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'Anathema to the soul of our nation': Donald Trump pilloried for his demand to cancel the Constitution
The White House on Saturday afternoon responded to former President Donald Trump's demand for the "termination" of the United States Constitution over non-existent "fraud and deception" in American elections, which he continues to claim cost him the presidency in 2020 and that he is expecting Republicans to embrace in his 2024 reelection campaign.
Trump wrote on his struggling fake Twitter app Truth Social:
ELECTION INTERFERENCE AT A LEVEL NEVER SEEN BEFORE!!!
So, with the revelation of MASSIVE & WIDESPREAD FRAUD & DECEPTION in working closely with Big Tech Companies, the DNC, & the Democrat Party, do you throw the Presidential Election Results of 2020 OUT and declare the RIGHTFUL WINNER, or do you have a NEW ELECTION? A Massive Fraud of this type and magnitude allows for the termination of all rules, regulations, and articles, even those found in the Constitution. Our great 'Founders' did not want, and would not condone, False & Fraudulent Elections!
He went on to add:
UNPRECEDENTED FRAUD REQUIRES UNPRECEDENTED CURE!
I wonder what Mitch McConnell, the RINOS, and all of the weak Republicans who couldn’t get the Presidential Election of 2020 approved and out of the way fast enough, are thinking now?
There is no evidence of widespread voter fraud in the elections of 2022, or 2020, or any other major historical contest, let alone that which was pervasive enough to affect the results. And the peaceful transfer of power from one administration to the next – which Trump has attempted to upend through his lies and ultimately by mounting an insurrection at the Capitol on January 6th, 2021 – is a key tenet that holds the American democratic experiment intact.
White House Deputy Press Secretary and Senior Communications Adviser for Strategic Response Andrew Bates touched on those points in a statement:
The American Constitution is a sacrosanct document that for over 200 years has guaranteed that freedom and the rule of law prevail in our great country. The Constitution brings the American people together – regardless of party – and elected leaders swear to uphold it. It's the ultimate monument to all of the Americans who have given their lives to defeat self-serving despots that abused their powers and trampled on constitutional rights. Attacking the Constitution and all it stands for is anathema to the soul of our nation, and should be universally condemned. You cannot love America only when you win.
The Democratic National Committee also fired back at Trump, as reported by Politico:
Donald Trump lost by 7 million votes in 2020 and his calls to undermine our democracy cost his party key races in 2022. The continued silence by Republican leaders, including his potential primary competitors, shows a MAGA party that is beholden to Trumpism, his divisive rhetoric, and his extreme positions.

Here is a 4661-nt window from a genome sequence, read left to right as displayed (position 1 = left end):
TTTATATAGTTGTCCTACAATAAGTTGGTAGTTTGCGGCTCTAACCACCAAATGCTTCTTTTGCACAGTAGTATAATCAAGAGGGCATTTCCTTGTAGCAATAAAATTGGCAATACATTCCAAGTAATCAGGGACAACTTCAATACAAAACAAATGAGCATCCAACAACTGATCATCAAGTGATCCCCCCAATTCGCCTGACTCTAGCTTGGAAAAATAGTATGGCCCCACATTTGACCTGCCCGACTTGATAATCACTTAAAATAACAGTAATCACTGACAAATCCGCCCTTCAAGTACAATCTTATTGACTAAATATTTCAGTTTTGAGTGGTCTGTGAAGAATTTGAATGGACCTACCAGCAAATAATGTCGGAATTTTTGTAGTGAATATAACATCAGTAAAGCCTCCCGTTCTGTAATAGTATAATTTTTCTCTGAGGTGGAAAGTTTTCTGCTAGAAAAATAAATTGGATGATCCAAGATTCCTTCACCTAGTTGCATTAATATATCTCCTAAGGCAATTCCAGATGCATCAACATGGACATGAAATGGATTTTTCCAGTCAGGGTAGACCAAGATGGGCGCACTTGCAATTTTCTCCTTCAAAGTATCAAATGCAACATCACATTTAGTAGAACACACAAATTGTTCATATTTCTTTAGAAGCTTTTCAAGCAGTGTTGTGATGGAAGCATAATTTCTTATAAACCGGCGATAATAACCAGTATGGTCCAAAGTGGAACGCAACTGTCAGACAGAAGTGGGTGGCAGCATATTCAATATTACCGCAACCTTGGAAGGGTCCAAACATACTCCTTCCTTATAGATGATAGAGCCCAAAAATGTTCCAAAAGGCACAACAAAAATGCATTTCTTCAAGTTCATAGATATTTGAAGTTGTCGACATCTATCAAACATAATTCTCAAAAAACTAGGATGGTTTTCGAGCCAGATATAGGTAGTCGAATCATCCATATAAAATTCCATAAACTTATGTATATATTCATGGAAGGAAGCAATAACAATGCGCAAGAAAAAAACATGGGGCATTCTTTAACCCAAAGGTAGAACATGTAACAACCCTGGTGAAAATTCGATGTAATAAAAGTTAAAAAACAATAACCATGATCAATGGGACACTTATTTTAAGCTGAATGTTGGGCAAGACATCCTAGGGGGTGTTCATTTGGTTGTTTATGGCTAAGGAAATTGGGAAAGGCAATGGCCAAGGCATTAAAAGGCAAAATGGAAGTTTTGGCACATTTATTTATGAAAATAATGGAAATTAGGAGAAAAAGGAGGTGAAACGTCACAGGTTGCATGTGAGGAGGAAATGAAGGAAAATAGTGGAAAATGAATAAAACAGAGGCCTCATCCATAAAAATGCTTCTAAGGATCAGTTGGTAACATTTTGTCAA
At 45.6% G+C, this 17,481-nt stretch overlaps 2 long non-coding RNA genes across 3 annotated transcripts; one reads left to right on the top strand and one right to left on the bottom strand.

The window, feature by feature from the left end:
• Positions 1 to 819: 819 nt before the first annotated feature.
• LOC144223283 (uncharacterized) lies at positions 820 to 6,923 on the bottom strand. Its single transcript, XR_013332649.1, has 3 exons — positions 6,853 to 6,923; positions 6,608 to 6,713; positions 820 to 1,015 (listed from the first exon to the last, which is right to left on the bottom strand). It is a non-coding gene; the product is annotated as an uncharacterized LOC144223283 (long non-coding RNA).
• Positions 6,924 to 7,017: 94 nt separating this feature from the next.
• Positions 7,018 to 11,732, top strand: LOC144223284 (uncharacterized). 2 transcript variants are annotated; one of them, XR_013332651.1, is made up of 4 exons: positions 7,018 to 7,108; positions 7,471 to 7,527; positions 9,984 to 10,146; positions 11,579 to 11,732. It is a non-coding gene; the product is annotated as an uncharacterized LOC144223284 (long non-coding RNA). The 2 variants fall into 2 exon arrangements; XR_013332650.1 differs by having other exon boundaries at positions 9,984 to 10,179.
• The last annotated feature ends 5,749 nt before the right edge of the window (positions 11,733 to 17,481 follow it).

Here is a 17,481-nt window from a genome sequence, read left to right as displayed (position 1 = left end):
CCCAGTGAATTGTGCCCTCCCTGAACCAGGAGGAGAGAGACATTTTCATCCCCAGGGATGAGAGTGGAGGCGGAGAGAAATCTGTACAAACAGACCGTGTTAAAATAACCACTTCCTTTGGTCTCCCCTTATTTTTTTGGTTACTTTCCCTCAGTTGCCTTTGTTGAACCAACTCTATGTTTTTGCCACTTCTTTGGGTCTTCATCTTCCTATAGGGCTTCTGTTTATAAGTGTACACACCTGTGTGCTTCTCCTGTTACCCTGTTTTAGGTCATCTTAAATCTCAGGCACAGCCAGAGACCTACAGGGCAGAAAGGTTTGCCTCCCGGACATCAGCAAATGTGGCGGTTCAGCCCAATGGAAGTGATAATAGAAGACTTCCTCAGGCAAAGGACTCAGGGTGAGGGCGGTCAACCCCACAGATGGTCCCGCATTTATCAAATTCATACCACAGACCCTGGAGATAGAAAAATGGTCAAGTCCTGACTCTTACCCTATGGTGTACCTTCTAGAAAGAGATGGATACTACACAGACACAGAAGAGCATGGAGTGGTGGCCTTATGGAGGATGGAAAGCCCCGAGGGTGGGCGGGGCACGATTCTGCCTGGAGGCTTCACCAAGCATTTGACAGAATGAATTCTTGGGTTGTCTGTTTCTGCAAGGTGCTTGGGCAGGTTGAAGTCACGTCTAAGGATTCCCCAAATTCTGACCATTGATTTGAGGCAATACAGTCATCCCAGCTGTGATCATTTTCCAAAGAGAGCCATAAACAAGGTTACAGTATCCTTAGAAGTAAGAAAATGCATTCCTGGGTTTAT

Democratic lawmakers denounced Trump as well.
Congressman Don Beyer of Virginia tweeted:
Days after Trump dined with men who praise Hitler and the Nazis, he demands the ‘termination’ of the Constitution’s electoral process so he can be illegally reinstated. Trump’s words and actions are unacceptable, they stoke hatred and political violence, and they are dangerous. Every Member of Congress swore an oath to 'defend the Constitution of the United States against all enemies, foreign and domestic.' Donald Trump has openly declared himself an enemy of the Constitution, and Republicans must repudiate him.
Hawaii Senator Brian Schatz said:
Trump just called for the suspension of the Constitution and it is the final straw for zero republicans, especially the ones who call themselves ‘constitutional conservatives.
New York Representative Richie Torres noted that "January 6 was Donald Trump’s attempt at terminating the US Constitution. He’s a repeat offender."
California Congressman Eric Swalwell, who regularly faces death threats, stated that "every congressional reporter should demand responses from Congressional Republicans about Donald Trump’s call for the Constitution to be terminated … how many of them called themselves 'Constitutional conservatives' during the Obama years???"
Minnesota Senator Amy Klobuchar said that "Trump just called for the suspension of the Constitution to overturn the 2020 results. Georgia VOTE. You stood tall against Trump and his minions last time. A win for [incumbent Democratic Senator Raphael] Warnock is another win for democracy."
While outrage over Trump's "truth" was not exclusive to the left, few on the right have stepped up to rebuke Trump. One exception, however, was ex-United Nations Ambassador and National Security Adviser John Bolton, who posted that "no American conservative can agree with Donald Trump's call to suspend the Constitution because of the results of the 2020 election. And all real conservatives must oppose his 2024 campaign for president."